Sunday, March 3, 2019

Buddy's story by Chelsie Blaine

I would like to thank Chelsie Blaine, a friend, I admire very much for being a guest writer on my blog.What she has to say here is so well written and resonates with my beliefs very much.
I am thankful to have her story to share. I believe this message should be shared everywhere, it is so important, it could save a life.

Chelsie is a staff member and dog trainer at Muskegon Humane.
Shown here are her personal pack she has adopted in to her home. 




Buddy’s Story
Written by Chelsie Blaine, CPDT-KA, PMCT-1
Navigating the world of dog training can be confusing at best; a quick Google search will yield a head spinning amount of results, with no shortage of conflicting information and ideas on the best way to go about it. To add to the confusion, the dog training industry is completely unregulated. Anyone can start a business and call themselves a dog trainer- or even a behaviorist- regardless of their skills and education level, or lack thereof, with no repercussions. One would hope that when enlisting the services of someone with the title of ‘professional’ they could trust that their pet is in safe hands. Dog owners can easily find themselves in the hands of an unqualified person using antiquated training methods on their dog, and it can have devastating consequences.
A dog very near and dear to my heart, Buddy, a dog that I fostered was the unfortunate victim of a painful training device still used and on the market today; a shock collar. Buddy was adopted from MHS in 2016 by a wonderful family. They loved, cherished, and spoiled him- he was a part of the family! We received many pictures of Buddy enjoying his new life and happy updates about how great Buddy was. He did bark and sometimes growl at unfamiliar people, but this was something they knew he struggled with and wanted to work on with him.
Buddy’s family found a trainer to help them with his behavior, and in their next update reported how well he was doing. We didn’t hear from them again until a few short months ago when I took the phone call that made my hear sink- Buddy had bitten someone quite seriously. 
His family was completely caught off guard- he had been doing so well! And the bite, his owner said, was ‘completely unprovoked’. Those words, “completely unprovoked’, immediately trigger my mind to ask more questions. More often than not, this is not the case. It may appear that way from the human point of view, but from the dog’s perspective something very bad or scary was going on that warranted the bite.
Through the conversation, I learned that the trainer they hired not only advised that they stop using all treats and rewards for any training at all, but that a shock collar was also used to correct him for barking and growling at strangers.  After 6 months, they thought the problem was solved- he no longer barked and growled at strangers. So when he “went nuts”, charged out of the house, and latched on to the leg of an unsuspecting pedestrian they were completely stunned. What on earth could cause him to do that?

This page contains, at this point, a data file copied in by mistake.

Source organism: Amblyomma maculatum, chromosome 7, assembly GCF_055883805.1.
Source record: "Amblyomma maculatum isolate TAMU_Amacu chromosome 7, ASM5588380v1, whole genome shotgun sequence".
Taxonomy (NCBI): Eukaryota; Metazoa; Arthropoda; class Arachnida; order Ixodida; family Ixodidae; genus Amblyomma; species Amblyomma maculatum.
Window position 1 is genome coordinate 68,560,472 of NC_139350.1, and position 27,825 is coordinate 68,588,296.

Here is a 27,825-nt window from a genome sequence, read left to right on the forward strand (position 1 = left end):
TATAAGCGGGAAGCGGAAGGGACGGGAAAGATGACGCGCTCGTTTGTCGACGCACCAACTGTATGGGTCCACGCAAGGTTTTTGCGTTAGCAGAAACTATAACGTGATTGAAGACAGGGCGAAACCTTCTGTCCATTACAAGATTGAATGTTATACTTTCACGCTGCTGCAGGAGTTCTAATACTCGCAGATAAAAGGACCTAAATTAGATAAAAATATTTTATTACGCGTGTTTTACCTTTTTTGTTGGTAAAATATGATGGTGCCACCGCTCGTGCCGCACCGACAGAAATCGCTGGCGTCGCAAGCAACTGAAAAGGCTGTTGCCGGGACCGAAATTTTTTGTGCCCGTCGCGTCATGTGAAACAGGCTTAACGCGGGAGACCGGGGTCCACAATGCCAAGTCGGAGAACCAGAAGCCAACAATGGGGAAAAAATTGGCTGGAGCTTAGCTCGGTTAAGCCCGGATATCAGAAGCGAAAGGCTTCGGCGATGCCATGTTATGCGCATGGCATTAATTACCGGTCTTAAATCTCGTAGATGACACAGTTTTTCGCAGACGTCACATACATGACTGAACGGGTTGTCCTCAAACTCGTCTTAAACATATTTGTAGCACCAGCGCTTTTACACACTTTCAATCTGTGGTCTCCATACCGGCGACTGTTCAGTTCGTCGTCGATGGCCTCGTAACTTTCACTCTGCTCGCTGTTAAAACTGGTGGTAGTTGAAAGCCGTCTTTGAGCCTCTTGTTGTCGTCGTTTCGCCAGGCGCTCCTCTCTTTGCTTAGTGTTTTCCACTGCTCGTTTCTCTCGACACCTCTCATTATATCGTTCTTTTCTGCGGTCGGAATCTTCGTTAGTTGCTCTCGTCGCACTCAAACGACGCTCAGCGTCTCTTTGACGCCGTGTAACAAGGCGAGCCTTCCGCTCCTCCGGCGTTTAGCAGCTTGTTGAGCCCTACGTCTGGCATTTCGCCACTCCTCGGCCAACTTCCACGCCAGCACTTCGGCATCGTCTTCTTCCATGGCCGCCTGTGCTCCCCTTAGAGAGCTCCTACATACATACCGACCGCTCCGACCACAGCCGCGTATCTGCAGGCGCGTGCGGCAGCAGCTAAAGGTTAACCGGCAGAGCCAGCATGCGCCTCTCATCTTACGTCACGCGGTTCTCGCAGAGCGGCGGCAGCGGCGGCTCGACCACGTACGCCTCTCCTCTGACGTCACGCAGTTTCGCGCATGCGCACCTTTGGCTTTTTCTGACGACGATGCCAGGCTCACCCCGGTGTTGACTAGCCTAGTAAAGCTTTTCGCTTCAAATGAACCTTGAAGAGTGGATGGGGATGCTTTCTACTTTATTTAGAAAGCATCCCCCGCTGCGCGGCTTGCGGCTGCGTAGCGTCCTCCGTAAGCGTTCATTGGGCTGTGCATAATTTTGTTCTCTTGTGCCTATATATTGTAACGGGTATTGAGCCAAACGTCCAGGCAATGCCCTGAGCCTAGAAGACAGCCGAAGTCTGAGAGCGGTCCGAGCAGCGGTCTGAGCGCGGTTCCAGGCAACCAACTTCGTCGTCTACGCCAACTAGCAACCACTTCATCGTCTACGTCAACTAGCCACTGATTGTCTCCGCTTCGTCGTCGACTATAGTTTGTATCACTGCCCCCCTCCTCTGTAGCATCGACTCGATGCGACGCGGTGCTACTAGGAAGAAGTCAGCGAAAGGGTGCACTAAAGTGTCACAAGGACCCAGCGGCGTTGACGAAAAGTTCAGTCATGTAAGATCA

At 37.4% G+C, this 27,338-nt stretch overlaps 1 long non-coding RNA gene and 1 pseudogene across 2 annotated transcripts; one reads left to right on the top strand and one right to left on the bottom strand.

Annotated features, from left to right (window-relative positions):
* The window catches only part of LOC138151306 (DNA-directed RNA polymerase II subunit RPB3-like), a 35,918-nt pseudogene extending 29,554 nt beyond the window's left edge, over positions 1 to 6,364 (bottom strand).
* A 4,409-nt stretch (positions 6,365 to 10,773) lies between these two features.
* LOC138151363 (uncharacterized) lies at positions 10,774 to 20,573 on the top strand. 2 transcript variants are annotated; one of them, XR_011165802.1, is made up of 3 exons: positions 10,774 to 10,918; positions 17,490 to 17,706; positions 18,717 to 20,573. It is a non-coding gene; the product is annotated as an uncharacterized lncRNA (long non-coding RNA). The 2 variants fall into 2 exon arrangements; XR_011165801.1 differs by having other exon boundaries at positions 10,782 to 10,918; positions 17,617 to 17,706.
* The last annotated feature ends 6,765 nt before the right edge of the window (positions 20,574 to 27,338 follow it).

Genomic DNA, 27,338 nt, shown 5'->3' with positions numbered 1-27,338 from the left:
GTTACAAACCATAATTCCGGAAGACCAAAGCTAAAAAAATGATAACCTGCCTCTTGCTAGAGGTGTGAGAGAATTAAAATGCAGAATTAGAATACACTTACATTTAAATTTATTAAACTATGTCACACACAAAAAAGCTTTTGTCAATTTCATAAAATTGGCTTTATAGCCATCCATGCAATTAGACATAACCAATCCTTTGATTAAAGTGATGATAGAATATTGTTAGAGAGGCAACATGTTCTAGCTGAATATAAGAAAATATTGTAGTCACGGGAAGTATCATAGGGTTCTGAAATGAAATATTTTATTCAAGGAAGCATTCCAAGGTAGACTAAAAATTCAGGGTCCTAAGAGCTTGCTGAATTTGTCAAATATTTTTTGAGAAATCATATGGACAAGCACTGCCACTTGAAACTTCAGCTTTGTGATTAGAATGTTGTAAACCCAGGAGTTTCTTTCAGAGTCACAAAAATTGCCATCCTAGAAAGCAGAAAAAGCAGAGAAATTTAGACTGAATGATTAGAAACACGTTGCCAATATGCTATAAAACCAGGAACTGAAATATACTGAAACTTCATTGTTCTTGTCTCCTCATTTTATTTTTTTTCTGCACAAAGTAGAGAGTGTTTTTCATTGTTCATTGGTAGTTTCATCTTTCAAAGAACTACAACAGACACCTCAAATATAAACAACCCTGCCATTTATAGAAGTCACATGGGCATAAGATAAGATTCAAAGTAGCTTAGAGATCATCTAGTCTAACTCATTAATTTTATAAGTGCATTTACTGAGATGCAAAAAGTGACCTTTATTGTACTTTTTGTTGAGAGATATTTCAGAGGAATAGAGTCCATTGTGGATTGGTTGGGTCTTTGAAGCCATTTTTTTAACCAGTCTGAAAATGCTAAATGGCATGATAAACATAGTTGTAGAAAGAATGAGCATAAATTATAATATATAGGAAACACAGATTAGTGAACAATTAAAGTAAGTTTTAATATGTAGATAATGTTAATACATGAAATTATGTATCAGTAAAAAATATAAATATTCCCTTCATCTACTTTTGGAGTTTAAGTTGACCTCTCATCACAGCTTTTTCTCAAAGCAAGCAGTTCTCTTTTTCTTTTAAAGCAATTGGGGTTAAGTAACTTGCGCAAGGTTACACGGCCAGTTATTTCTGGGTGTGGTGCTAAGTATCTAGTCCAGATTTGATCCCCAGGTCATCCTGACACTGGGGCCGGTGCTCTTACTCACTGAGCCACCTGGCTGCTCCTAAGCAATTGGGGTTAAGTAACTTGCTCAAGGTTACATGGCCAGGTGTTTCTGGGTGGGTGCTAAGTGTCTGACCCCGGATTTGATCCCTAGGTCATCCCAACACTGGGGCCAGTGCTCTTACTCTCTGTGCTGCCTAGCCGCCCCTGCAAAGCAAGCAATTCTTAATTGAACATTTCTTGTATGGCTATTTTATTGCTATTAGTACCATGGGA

The American Veterinary Society of Animal Behavior states, “When used effectively, punishment can suppress the behavior of fearful or aggressive animals, but it may not change the association underlying the behavior problem. For instance, if the animal is aggressive due to fear, then the use of force to stop the fearful reactions will make the dog more fearful while at the same time suppressing or masking the outward signs of fear. Once it can no longer suppress its fear, the animal may suddenly act with heightened aggression and with fewer warning signs of impending aggression. In other words, it may now attack with no warning.” (AVSAB Position Statement: The Use of Punishment for Behavior Modification in Animals).
 So, applying this information we know that what likely happened is that they had suppressed Buddy’s behavior; using the shock collar did not change his underlying stress around strange people. By treating his aggressive behavior as ‘being bad’ or ‘misbehaving’ rather than what it truly was- an attempt to communicate that he was uncomfortable- they unintentionally strengthened his negative association. He was able to mask his outward behavior for a period of time to avoid the painful shock, but when it became too difficult handle he reacted with heightened aggression. This is one of the unfortunate behavioral side effects that can come with using aversives to correct a behavior problem.
While Buddy’s story is one of the more extreme cases of what can happen as a result of the use of force in training, it is the reality of what can happen. The majority of dogs will go their entire lives without ever biting anyone, regardless of what training methods are used. For a portion of dogs, punishment works; but that does not mean it comes without consequence. The more common scenario is that the dog will ‘behave’ out of fear of being punished. The end result may be a well behaved, model canine citizen, but it comes at the cost of a diminished relationship with the dog and a reduced quality of life.
Without regulation or universally accepted industry standards, how do you make the best, most humane choice for your furry best friend when it comes to training? Jean Donaldson, respected behavior professional and author, suggests asking these three questions before hiring a trainer: “What will happen to my dog if he gets it right? What will happen to my dog if he gets it wrong? Are there any less invasive alternatives to what you propose?”- make sure you are comfortable with their answers.  Any ethical and professional trainer should not make you feel pressured, have your dog’s comfort and safety as a priority, and be able to explain to you exactly how and why the methods they advice work.